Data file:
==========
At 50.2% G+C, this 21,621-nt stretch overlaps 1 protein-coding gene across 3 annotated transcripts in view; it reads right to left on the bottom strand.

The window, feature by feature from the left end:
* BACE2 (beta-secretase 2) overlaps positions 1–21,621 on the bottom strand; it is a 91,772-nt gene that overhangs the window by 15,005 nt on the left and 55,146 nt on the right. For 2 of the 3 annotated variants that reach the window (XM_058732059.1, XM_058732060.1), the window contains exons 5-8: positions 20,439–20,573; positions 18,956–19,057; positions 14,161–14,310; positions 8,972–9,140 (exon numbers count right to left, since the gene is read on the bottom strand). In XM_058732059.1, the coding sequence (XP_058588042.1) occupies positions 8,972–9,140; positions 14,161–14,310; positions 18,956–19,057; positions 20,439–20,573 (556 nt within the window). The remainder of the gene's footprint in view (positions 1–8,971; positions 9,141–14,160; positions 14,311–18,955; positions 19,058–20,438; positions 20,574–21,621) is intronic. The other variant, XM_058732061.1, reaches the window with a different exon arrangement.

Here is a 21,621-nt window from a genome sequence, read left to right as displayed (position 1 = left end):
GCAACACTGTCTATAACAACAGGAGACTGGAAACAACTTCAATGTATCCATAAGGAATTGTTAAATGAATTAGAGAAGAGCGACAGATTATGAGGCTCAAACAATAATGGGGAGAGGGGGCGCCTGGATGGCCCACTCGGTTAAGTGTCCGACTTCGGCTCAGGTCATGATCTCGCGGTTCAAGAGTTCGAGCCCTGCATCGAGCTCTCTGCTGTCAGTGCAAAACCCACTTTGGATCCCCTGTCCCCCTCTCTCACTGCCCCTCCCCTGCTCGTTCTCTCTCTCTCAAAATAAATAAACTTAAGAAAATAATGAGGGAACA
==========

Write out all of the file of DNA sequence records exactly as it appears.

At 50.2% G+C, this 21,621-nt stretch overlaps 1 protein-coding gene across 3 annotated transcripts in view; it reads right to left on the bottom strand.

The window, feature by feature from the left end:
* BACE2 (beta-secretase 2) overlaps positions 1–21,621 on the bottom strand; it is a 91,772-nt gene that overhangs the window by 15,005 nt on the left and 55,146 nt on the right. For 2 of the 3 annotated variants that reach the window (XM_058732059.1, XM_058732060.1), the window contains exons 5-8: positions 20,439–20,573; positions 18,956–19,057; positions 14,161–14,310; positions 8,972–9,140 (exon numbers count right to left, since the gene is read on the bottom strand). In XM_058732059.1, the coding sequence (XP_058588042.1) occupies positions 8,972–9,140; positions 14,161–14,310; positions 18,956–19,057; positions 20,439–20,573 (556 nt within the window). The remainder of the gene's footprint in view (positions 1–8,971; positions 9,141–14,160; positions 14,311–18,955; positions 19,058–20,438; positions 20,574–21,621) is intronic. The other variant, XM_058732061.1, reaches the window with a different exon arrangement.

Here is a 21,621-nt window from a genome sequence, read left to right as displayed (position 1 = left end):
GCAACACTGTCTATAACAACAGGAGACTGGAAACAACTTCAATGTATCCATAAGGAATTGTTAAATGAATTAGAGAAGAGCGACAGATTATGAGGCTCAAACAATAATGGGGAGAGGGGGCGCCTGGATGGCCCACTCGGTTAAGTGTCCGACTTCGGCTCAGGTCATGATCTCGCGGTTCAAGAGTTCGAGCCCTGCATCGAGCTCTCTGCTGTCAGTGCAAAACCCACTTTGGATCCCCTGTCCCCCTCTCTCACTGCCCCTCCCCTGCTCGTTCTCTCTCTCTCAAAATAAATAAACTTAAGAAAATAATGAGGGAACA